VIDEO: B.C. man ‘so grateful’ to be back after eight-month detention in Syria

Kristian Baxter was detained while visiting the war-ravaged country in December

Kristian Lee Baxter, who was released this week after being detained in Syrian, in Vancouver after returning to Canada on Saturday August 10, 2019. (THE CANADIAN PRESS/Darryl Dyck)

A Nanaimo man who spent eight months in Syrian prisons said he wept three times on his flight back because he was so excited to finally be coming home.

Kristian Baxter returned to Vancouver on Saturday, just days after he was released from Syrian custody thanks in part to Lebanese mediation. The 45-year-old was detained while visiting the war-ravaged country as a tourist last December.

“I’m just thrilled to be a Canadian citizen and I’m just so happy to see green grass and trees and flowers and the big Canadian flag over there,” he said during a brief and emotional interview on his way home to Nanaimo.

Baxter appeared pale but in good spirits, holding his arm around his mother Andrea Leclair and his hand on stepfather Jean-Guy Leclair’s shoulder as he spoke. He hadn’t slept in three days, he said, and was overwhelmed with gratitude for every government official, negotiator, lawyer and family member who worked “tirelessly” for his release.

A warning against travel to Syria has been in place since the war broke out in the Middle Eastern nation in 2011. Canada does not have an embassy in the country.

Lebanon’s General Security Chief Abbas Ibrahim has said Baxter was detained for what Syrian authorities considered a “major violation” of local laws, adding that authorities there may have considered the incident security related.

Baxter declined to go into detail about his arrest or conditions of his detention, but he said he rarely had anyone to speak with and wrote a diary on the walls of his cell to keep his mind busy. He didn’t realize anyone knew where he was and believed he would have to make his own way out of Syria, if he was ever released.

On his way to the bathroom one day while in detention when a Syrian general called out, “Kristian.”

“They never used my name, so that was bizarre,” he said. “And he goes, ‘You need vitamin D, you need vitamins.’”

The general said they were also going clean his room and give him a mattress, to which Baxter replied that all he cared about was going home, he said.

The general told Baxter that he would be going home in a week or two, but when Baxter asked for details, the general said he didn’t have any, he said.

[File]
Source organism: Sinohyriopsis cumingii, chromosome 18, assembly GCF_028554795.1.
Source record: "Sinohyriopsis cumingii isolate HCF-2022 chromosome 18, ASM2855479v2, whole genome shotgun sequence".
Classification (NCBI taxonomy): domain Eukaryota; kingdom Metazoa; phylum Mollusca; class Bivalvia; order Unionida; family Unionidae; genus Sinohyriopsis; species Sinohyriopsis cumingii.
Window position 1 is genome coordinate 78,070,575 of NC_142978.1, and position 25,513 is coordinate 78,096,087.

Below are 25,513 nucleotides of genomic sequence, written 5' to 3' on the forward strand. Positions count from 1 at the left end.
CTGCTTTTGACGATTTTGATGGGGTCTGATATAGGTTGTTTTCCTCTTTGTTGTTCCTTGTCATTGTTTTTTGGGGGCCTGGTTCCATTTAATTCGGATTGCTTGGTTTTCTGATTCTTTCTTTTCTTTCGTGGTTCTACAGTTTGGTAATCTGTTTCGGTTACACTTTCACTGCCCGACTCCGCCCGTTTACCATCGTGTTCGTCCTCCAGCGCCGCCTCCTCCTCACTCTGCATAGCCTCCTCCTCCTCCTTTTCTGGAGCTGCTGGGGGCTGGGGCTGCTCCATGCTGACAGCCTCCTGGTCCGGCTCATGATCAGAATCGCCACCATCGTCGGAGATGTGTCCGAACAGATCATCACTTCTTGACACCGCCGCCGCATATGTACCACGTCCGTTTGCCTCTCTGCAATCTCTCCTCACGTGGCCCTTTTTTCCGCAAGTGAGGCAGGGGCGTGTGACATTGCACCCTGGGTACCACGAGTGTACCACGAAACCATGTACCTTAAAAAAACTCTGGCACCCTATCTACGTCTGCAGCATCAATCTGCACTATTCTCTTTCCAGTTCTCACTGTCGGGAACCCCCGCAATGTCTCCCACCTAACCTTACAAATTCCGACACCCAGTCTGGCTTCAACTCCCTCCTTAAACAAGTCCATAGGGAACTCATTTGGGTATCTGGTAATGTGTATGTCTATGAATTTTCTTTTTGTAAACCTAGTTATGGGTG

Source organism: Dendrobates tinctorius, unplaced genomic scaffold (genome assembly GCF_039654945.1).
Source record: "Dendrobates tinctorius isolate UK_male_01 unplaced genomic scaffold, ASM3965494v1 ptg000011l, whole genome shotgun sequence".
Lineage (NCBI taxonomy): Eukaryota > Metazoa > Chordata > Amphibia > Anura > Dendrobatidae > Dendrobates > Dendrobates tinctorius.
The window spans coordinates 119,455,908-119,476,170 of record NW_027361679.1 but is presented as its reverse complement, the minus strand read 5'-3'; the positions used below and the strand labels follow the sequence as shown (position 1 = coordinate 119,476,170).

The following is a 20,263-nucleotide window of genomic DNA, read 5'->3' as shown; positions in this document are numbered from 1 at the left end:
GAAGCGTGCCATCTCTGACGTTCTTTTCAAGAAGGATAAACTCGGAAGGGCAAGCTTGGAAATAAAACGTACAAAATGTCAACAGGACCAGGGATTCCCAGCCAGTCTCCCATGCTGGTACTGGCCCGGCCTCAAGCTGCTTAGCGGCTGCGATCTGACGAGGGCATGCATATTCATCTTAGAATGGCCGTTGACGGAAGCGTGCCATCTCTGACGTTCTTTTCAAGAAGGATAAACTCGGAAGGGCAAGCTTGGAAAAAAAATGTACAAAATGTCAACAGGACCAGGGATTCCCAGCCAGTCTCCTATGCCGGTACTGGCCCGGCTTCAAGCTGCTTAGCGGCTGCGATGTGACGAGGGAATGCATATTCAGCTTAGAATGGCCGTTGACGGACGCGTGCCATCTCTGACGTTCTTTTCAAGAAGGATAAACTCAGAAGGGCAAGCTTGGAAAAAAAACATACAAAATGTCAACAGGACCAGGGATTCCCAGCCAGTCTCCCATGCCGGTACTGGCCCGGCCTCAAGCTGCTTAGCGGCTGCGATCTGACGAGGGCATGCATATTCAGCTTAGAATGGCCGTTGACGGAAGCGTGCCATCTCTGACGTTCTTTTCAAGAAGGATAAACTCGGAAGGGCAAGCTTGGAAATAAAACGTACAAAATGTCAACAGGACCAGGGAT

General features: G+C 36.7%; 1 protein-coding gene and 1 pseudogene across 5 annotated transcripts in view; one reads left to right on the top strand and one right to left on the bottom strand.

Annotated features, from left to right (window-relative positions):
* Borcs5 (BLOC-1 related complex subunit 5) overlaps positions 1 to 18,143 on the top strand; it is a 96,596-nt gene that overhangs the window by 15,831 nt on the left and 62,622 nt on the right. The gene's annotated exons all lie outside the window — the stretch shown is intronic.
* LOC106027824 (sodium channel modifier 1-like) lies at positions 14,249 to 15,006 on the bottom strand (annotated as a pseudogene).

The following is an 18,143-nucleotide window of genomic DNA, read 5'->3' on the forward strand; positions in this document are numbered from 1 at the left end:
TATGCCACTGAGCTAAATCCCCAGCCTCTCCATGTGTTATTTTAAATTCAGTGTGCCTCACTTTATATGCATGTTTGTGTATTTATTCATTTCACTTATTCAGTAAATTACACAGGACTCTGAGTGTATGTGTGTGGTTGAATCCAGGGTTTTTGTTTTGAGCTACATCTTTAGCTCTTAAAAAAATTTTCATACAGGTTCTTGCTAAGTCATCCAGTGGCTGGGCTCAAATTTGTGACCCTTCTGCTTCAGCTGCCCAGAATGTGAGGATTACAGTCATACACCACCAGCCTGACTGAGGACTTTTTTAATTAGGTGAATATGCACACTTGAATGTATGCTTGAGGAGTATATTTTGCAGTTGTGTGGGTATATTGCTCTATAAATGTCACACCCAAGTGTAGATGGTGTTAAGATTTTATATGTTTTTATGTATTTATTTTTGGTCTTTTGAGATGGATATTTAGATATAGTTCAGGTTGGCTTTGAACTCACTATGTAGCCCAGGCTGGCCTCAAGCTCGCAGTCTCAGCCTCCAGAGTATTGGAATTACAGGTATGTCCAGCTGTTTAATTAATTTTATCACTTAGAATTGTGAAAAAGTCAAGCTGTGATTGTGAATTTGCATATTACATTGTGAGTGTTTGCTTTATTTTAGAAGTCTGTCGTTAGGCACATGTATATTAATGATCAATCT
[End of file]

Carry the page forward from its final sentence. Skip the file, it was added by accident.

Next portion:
Three or four days later, Baxter said, his hair and beard, which had both grown long over the months, were cut. Later, he heard the general on the other side of his cell door.

“He came to my room and they had a little slot where they pass you food,” Baxter said.

“He pushed his hands through and he said, ‘You’re going home, I’m so happy for you.’”

Baxter still thought it might be a trick when he was told he was being taken across the border into Lebanon to be released. His greatest fear, he said, was that he would be released in Syria and kidnapped. He had no money, no friends in the country and does not speak Arabic, he said.

He believed it was real when he said Emmanuelle Lamoureux, the Canadian ambassador to Lebanon, introduced herself.

“I said, ‘My name is Kristian,’ and she goes, ‘I know who you are.’ And then I just broke down and hugged her and I cried, I just couldn’t stop.”

Baxter said that when he arrived at the Vancouver airport, he was escorted to a security room to find his mother and stepfather waiting.

Andrea Leclair, who has advocated for her son since he stopped replying to messages while travelling last December, said the experience has taken an emotional toll.

“It’s been hellish. We just worked tirelessly and it’s just all paid off,” she said.

Amy Smart, The Canadian Press

Like us on Facebook and follow us on Twitter

Get local stories you won't find anywhere else right to your inbox.
Sign up here

Just Posted

Council approves metal eagle sculpture at Harmony Park

A metal sculpture of an eagle will soon adorne Harmony Park alongside… Continue reading

2020 BC Curling Championships underway in Cranbrook

The 2020 BC Curling Championships are underway at Western Financial Place in… Continue reading

Cranbrook grappling with shortage in childcare spaces, educators

It’s no secret Cranbrook is in crisis when it comes to the… Continue reading

Kimberley/Cranbrook entertainment listings

Pictured above: The cast of Cranbrook Community Theatre’s “The Fighting Days,” which… Continue reading

Cranbrook Bucks sign first player to team

The Key City’s newest hockey franchise has begun to take shape as… Continue reading

VIDEO: Feds look to help 126 Canadians quarantined in China for coronavirus

China has confirmed more than 4,500 cases of the new virus, with more than 100 deaths

Sap thief taps Saanich park maple trees, faces hefty fine

One tree found with four taps in Mount Doug Park

B.C. reports first coronavirus in Vancouver region

First patient visited Wuhan, China, reported symptoms

Uber threatens legal action to ‘defend its right’ to operate in Surrey

‘I have no concerns,’ Mayor Doug McCallum replies

Victoria resident says WestJet employee uttered racist comment, refused to let her on plane

Customer claims she was told ‘You guys can’t handle your alcohol’ by WestJet employee

Bystander who tried to help dog being attacked not liable for its death: B.C. tribunal

Owner of dog killed tried to get $5,000 in damages from man who tried to save it

INFOGRAPHIC: See how fast your B.C. city grew in 2019

The province’s fastest-growing municipalities were located on Vancouver Island

Landowner hearings begin for Trans Mountain expansion in Alberta

Detailed route talks start in Spruce Grove, in B.C. communities soon

Alessia Cara to host and perform at 2020 Juno Awards

Multi-platinum Canadian singer-songwriter also up for six awards, including Artist of the Year

Most Read